Mount Everest Base Camp Trek, Day 8: Machhermo – Gokyo

Other hikers look at me with pitiful eyes, when they see me go to the primitive French toilet hut in the morning. Not because of the inadequate hygiene in that cabin – we are used to that by now – but because they heard someone coughing and throw up during the night. And throwing up at this alititude means with almost 99% certainty “game over”. It’s true, people know me here as the heavily coughing young lady, but this time it wasn’t me. I was able to keep my Nepalese noodles in my stomach last night and left them this morning as usual at the toilet in the shape of diarrhea. In other words, I feel pretty good and we decide to start our journey towards Gokyo.

Yesterday evening it snowed a bit. And as a result of the freezing cold last night the freshly washed trousers of one of the other hikers that was hung up to dry, is completely frozen. With three layers of clothing we get ready for another hiking day. A grazing yak says goodbye when we leave Machhermo.

The path rises quickly. Under a blue sky we climb to one of the most beautiful viewpoints so far. We are overwhelmed and enjoy the view to the fullest.

At the highest point a white Tibetan prayer flag blows in the wind. The locals believe that by the blowing of the wind the prayers and mantras printed on the flag will rise to the gods. It is said it would bring happiness to the person who hung up the flag and to his family, friends and even enemies.

The first rescue helicopter is already awake and it seems to be on its way to Gokyo as well. We have gotten so high now that the helicopter flies below us. It is a crazy sight.

For a while the path becomes a lot smoother to walk. We flirt with the same altimeters for a long time. In the distance we see a mountain ridge that we have to cross. When we arrive at the top we sit down to rest for a moment.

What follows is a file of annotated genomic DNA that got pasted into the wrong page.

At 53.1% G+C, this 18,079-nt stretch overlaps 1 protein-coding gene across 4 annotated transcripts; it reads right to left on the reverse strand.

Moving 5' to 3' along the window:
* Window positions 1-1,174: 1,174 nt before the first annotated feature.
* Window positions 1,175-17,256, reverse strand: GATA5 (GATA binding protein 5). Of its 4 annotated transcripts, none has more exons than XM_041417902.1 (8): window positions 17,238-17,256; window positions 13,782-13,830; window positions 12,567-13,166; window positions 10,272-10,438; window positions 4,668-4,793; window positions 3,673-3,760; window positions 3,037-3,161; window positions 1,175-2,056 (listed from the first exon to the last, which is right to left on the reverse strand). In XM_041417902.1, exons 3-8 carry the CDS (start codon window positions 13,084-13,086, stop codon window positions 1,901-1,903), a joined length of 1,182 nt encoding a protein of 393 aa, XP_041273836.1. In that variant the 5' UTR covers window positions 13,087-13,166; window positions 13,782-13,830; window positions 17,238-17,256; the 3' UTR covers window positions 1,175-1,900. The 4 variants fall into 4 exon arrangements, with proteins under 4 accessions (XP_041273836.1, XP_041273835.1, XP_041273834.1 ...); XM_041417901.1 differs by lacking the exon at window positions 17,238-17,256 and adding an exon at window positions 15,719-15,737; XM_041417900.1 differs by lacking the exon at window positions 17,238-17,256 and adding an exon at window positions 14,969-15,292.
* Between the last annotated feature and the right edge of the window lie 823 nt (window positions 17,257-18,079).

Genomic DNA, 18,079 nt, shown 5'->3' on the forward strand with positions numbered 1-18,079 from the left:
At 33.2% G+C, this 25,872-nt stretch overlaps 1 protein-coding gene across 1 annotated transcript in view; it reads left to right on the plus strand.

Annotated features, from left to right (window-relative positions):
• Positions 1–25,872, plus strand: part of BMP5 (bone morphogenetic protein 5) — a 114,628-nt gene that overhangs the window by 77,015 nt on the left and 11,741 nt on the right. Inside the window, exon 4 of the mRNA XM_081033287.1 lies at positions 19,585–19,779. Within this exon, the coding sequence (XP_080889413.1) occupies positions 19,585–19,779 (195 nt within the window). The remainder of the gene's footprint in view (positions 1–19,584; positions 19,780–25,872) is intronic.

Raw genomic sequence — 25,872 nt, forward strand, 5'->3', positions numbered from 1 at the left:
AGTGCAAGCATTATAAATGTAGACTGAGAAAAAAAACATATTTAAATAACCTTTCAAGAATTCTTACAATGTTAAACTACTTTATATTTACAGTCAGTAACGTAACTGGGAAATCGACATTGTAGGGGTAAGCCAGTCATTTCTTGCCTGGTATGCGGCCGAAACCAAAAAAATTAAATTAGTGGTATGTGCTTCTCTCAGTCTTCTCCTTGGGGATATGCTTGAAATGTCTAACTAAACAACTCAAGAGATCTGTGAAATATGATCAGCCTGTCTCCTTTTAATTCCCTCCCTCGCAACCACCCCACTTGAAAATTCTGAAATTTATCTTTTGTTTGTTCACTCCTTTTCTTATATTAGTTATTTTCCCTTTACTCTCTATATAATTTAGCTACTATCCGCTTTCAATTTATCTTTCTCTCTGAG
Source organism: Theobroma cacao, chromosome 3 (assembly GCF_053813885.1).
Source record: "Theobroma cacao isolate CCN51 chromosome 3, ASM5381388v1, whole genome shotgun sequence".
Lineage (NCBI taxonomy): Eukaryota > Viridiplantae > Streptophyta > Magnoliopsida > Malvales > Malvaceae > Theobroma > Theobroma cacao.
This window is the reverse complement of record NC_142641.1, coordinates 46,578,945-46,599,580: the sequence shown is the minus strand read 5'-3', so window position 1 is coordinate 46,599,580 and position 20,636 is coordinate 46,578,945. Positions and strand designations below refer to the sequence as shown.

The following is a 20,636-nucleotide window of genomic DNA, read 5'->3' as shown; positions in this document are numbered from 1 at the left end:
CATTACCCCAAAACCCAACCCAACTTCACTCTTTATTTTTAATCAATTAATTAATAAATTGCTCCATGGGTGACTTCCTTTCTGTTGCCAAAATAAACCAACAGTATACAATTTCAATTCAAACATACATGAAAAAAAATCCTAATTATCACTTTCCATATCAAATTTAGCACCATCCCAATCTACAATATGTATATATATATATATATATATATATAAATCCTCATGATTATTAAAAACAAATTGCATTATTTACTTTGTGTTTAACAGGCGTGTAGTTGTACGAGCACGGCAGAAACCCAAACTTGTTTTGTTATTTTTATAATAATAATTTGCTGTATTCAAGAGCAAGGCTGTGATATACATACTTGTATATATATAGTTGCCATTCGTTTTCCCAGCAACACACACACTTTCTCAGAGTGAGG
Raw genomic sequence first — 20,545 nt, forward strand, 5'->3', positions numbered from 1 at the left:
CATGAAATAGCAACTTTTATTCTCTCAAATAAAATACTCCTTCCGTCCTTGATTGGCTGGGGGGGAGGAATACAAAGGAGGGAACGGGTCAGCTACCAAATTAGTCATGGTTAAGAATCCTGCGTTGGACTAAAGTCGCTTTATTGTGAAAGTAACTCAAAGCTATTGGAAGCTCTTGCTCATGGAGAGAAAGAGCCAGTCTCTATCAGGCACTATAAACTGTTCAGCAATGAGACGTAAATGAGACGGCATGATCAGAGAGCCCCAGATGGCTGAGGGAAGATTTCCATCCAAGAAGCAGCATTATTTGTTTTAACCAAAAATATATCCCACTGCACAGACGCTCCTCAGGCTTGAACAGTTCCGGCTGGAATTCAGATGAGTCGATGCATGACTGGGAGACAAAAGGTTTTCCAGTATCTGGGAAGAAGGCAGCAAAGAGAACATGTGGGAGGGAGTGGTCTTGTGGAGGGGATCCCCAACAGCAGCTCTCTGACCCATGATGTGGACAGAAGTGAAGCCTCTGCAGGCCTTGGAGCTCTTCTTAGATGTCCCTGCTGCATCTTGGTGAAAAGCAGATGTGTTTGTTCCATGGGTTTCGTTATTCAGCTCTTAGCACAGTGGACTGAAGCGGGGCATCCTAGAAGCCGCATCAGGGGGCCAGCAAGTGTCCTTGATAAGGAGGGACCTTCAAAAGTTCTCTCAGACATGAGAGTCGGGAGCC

The path becomes rougher. While gently climbing, it takes us to the place where the Dudh Kosi finds its origin. At the end, some rocky steps make me gasp for air. A female hiker with apparently good connections has arranged a horse for herself. The trail is probably physically too hard for her, or maybe she is injured. She doesn’t seem to have a lot of riding experience, because she is sitting on the horse somewhat clumsy. Her Nepalese companion who’s on foot has also noticed this, and he lets her get off the horse when they arrive at the rocky steps. Poor woman, the steepest part she still has to do on her own.

At the top we reach a beautiful azure lake. Our backpacks go off and we each eat two bars of chocolate. Wim suffers from migraine. It’s a condition that he usually suffers from once every two years. His migraine is always accompanied by seeing an aura. About 25% of all people who have migraines are in the same boat as Wim and also get to see that aura. Wim describes it as a kind of blind spot that shifts in front of his field of vision. Perhaps his migraine is triggered by the thin air at this altitude, as migraine occurs due to a narrowing of the blood vessels in the brain. I walk ahead and Wim tries to follow my feet with his eyes. After all, the tricky thing is that it’s exactly his focus area, which becomes blurred. My feet are just dangling beneath this focus area of his, so in this way Wim can orient himself more or less. We are surprised by how much this journey has already physically demanded of our bodies. Never before have we been ill on our countless previous trips. And now we get everything at once.

We arrive at a second lake that is even more beautiful than the first. The water is crystal clear. If it wouldn’t be so cold at this altitude, I would undoubtedly take off all my clothes and take a refreshing dive. This is nature in its purest form. What a privilege that we can see this with our own two eyes.

Not much later we arrive at a third lake. It is at this lake that Gokyo is located and we have reached our final destination for the day.

Luckily the migraine of Wim is over and we go looking for a place to sleep. The “Fitz Roy lodge” was recommended by a fellow hiker and we indeed notice that this must be one of the more luxurious lodges on the trip. Yet we leave it aside. Instead we go for the “Lake Side Lodge”. A name that is much more tropical than the accommodation actually is. The lodge is extremely primitive and is hosted by an elderly couple. The son of the house has painted colorful pictures on the ceiling. Although I prefer to keep my ceiling white at home, the bright colors blend in perfectly here. The man is clearly very talented. The windows in the rooms have slits where a yeti could easily stick his head through. Knowing that temperatures will drop well below zero again this night, this doesn’t promise any good. But the lodge is quiet and wonderfully authentic. So quiet even, that the owners are comfortably snoring next to us, while we are enjoying our tea. You couldn’t find a more relaxed atmosphere than this, even if you tried…

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